Back in the dark ages of Australian punk rock a pop band dragged themselves out of remote and isolated Western Australia and inadvertently started a sludgy, swampy movement that influenced a million bands along the way. They still play from time to time and are doing an Australian tour starting tomorrow in their "home town" of Perth.
The early seeds of the Scientists were planted in earlier bands but came together in the classic sense in 1978 and played around Perth for a couple of years touring the east coast in late '79 and early '80 and would appear on our national network music show, Count Down, before moving to Sydney in '81.
I only mention Count Down because when they appeared "live" on the show, guitarist Ben Juniper is playing a modified Fender Coronado, which was owned by Kim Salmon. They thought the guitar looked better than Ben's Gibson L6S for their debut TV appearance.
This Fender Coronado was one of Kim's first "proper" guitars that he'd used in Perth playing in bands and trying to get session work, along with a Selmer Twin combo. The Coronado had been a good guitar but the lack of bridge pickup and hollow body made it almost unusable in live situations. The guitar has a humbucker fitted to the bridge position in the Count Down appearance showing Kim had already started making modifications to use it more.
In 1981 Kim went to local Perth luthier Scott Wise and asked him to make the Coronado into a "solid body guitar like a Fender Jaguar" so Scott took the neck and all the hardware off and cut an offset body to attach everything to. The body was painted Coral (I prefer Salmon ...) pink and reassembled and set up.
The guitar served Kim well in Perth and when they moved to Sydney later that year.
Kim used it, and a 60's Tele he owned as his main live guitars during this period but sold the Tele to fund going to the UK so ended up with the pink offset being his only guitar.
It was used extensively for everything Scientists during this period in the UK.
At some stage in the UK Kim took the scratchplate off and carved flames into the plastic with a knife heated over a gas stove and then painted the cut outs with modellers enamel in a bright yellow and red. From this point on this guitar would be known by friends and Scientists as "the flame guitar".
Very few photos of this guitar exist today but my friend Joe Presedo, who played in the Scientists in the UK in the mid 80's managed to track down a couple of grainy live pics.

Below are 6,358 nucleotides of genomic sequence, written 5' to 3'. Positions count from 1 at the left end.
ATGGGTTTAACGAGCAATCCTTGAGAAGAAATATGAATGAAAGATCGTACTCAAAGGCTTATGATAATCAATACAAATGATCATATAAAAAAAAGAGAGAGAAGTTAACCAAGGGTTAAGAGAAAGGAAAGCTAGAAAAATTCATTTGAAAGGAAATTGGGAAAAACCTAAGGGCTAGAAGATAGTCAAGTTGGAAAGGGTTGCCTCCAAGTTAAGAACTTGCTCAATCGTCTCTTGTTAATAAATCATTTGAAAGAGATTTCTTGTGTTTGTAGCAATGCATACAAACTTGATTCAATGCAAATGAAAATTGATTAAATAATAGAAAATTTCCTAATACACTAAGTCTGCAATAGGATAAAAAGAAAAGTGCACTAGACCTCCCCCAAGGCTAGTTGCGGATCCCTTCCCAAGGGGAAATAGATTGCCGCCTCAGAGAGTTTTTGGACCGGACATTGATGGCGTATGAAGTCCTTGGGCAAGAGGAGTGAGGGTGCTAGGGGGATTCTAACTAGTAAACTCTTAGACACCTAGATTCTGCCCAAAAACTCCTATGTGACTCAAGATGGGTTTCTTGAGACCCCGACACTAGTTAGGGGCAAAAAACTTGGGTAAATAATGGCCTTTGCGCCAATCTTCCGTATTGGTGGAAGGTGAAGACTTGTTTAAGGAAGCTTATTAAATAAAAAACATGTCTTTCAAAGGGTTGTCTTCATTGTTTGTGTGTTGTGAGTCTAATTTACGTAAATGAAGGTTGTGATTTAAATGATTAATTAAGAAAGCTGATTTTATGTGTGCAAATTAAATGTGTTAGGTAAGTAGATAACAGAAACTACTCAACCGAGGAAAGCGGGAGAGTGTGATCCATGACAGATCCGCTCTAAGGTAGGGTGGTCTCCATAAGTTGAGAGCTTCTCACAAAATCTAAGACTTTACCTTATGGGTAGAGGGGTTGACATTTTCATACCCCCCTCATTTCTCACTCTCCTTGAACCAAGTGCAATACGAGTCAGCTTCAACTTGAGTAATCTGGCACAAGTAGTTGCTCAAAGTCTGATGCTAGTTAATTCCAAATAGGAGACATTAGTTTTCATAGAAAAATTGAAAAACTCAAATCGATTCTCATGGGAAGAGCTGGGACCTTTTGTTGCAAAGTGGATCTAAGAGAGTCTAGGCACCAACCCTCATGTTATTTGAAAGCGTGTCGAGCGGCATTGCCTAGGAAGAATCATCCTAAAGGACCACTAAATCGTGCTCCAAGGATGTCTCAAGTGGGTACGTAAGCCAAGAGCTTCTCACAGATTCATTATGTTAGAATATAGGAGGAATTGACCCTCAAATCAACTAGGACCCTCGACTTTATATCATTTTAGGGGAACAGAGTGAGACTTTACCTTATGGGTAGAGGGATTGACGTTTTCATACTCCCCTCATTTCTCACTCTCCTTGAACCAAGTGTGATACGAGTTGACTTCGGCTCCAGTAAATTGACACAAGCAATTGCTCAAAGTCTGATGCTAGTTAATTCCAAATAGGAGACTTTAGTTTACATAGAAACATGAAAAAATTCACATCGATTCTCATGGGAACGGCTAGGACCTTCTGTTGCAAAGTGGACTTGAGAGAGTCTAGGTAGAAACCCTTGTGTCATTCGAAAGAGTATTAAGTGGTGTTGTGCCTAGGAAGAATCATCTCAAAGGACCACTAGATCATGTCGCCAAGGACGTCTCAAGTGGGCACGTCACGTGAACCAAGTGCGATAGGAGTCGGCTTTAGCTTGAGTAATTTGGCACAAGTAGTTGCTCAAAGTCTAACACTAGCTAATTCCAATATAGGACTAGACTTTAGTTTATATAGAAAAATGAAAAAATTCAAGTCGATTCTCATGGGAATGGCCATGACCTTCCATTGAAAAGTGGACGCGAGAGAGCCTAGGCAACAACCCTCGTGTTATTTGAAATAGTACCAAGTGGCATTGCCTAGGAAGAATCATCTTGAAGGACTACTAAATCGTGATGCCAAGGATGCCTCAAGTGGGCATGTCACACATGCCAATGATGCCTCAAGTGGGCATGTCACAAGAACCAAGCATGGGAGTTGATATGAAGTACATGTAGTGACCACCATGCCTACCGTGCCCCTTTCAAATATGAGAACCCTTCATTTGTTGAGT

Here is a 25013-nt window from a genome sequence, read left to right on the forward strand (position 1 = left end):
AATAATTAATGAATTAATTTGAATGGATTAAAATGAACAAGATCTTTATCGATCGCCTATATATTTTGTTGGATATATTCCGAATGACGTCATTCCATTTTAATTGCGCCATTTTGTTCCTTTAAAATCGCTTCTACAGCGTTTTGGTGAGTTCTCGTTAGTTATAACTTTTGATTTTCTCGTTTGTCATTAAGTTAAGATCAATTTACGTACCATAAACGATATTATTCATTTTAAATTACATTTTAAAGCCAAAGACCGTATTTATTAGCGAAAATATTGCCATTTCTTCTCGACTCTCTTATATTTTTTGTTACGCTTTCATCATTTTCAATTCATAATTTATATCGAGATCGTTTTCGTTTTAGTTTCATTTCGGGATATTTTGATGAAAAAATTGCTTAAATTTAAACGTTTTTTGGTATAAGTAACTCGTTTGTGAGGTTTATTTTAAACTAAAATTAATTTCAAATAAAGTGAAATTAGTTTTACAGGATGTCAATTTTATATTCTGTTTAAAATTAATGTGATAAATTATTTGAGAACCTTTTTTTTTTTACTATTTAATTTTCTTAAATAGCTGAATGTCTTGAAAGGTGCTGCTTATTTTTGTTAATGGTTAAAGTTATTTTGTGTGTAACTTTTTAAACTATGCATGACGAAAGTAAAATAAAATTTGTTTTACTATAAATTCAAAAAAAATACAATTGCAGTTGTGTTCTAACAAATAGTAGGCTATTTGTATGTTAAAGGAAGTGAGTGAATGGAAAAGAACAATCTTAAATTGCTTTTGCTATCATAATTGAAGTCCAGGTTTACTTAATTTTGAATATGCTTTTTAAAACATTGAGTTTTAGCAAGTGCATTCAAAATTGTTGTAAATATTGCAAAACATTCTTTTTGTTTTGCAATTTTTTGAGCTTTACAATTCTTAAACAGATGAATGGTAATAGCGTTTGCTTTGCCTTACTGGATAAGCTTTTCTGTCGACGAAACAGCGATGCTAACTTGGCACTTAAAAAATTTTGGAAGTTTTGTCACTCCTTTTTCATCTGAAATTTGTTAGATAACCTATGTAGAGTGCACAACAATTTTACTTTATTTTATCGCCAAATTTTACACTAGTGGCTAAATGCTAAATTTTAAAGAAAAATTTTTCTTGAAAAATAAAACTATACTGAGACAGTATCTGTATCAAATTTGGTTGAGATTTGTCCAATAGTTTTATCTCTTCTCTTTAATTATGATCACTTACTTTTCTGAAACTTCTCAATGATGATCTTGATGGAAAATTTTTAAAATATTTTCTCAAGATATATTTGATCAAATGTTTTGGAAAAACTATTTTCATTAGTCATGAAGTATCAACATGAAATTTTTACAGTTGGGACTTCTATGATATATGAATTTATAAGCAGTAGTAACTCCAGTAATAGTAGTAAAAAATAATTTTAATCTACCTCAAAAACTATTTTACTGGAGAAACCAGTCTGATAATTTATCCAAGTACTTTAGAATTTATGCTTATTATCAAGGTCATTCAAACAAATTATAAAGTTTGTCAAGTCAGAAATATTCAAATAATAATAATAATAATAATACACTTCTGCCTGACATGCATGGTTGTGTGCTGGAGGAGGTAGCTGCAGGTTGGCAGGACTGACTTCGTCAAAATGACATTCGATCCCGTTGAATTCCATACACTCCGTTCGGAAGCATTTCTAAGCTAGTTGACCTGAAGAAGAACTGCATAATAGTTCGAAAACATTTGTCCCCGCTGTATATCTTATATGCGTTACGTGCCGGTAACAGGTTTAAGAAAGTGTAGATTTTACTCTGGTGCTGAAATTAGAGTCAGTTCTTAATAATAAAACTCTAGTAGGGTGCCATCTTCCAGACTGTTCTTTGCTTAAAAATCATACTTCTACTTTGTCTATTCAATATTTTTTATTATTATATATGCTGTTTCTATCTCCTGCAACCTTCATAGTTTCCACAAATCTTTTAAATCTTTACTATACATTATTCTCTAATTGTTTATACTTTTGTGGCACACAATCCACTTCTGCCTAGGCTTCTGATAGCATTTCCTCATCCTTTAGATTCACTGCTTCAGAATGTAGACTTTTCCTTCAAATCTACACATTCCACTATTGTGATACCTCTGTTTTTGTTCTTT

The guitar was also used, by Tony Thewlis in the Solid Gold Hell filmclip because, they thought it looked better than Tony's Strat.
The band returned to Australia in March '87 and played a few tours before breaking up. Kim had already started a new project called Kim Salmon and the Surrealists with Brian Hooper on bass and Tony Pola on drums.
During a Surrealists tour in '88 the band had played a show at a Sydney venue and the guitar was ... lost, after the load out that night. Kim stops short of saying the guitar was stolen as he had entrusted others to pack the gear and the guitar was not loaded and subsequently never seen again .... ever.
The guitar has never surfaced, at least not to anyone who knows it knowledge. It's a pretty recognisable guitar with it hand made body and Coronado neck AND that hand carved, hand painted scratchplate.
So it was with all this history and nostalgia that I thought "you know what would be cool?" ....
I had decided to make some guitars again this year for my 20th anniversary but, as usually happens with me, I just can't find time amongst trying to keep this place going. I'd even come up with a plan to make them less time consuming for me than my old completely hand made by me guitars by getting necks made to my specs and getting my friend Mick Brierley to make pickups but alas, I still don't have time. I have made some prototypes and demo models for the shop, and have started 8 or 9 that will get done, but, well, I decided I was just going to make some for friends to start with.
This is made the same as my other TMI guitars with the body being hollow or chambered and made from 100% sustainable renewable plantation timber. Kim wasn't sure about this at first but came around after I explained what I was trying to do. It's 42mm thick and has a "spine" running the length inside the body. It's traced directly off an offset body (which I assume Scott did) but has a slightly angled neck pocket to accommodate the wraparound bridge.
The neck is hard maple with a rosewood fretboard. I asked Kim early on if his Coronado neck was an early dot or later block inlay one and he said he wished it was block, which led me to doing him a block inlay version. I am making myself one of these at the moment (Kim kindly hand carved and painted two scratchplates) with a dot marker neck and a slightly thinner body.
The pickup is a custom made Brierley P-90 wound just a little hot from vintage spec. Kim is a big fan of P-90's and wraparound bridge tailpieces (a man after my own heart) so rather than making an exact copy of the original flame guitar, which Kim describes as "kinda ordinary and I just made it work for me" we decided to make an updated version that Kim would like better.
Kim called it the EXPERI-MENTAL so Tony did a headstock logo for me to put on the Coronado headstock shape. I actually enlarged the headstock slightly as the original looked "too small" on the offset body for some reason. I cut the body to put a switch on the lower horn but decided at the last moment it looked wrong with the flames.
So, if you come to see the Scientists play in Brisbane next Saturday (check your gig guides for shows) you will probably see Kim give this a whirl? I made it as much as a homage to the original and to the Scientists as an actual guitar for Kim to play. If it hangs on his wall and reminds him of good times, my work is done. Kims been very kind to me and Tym guitars/records and I believe in giving something back.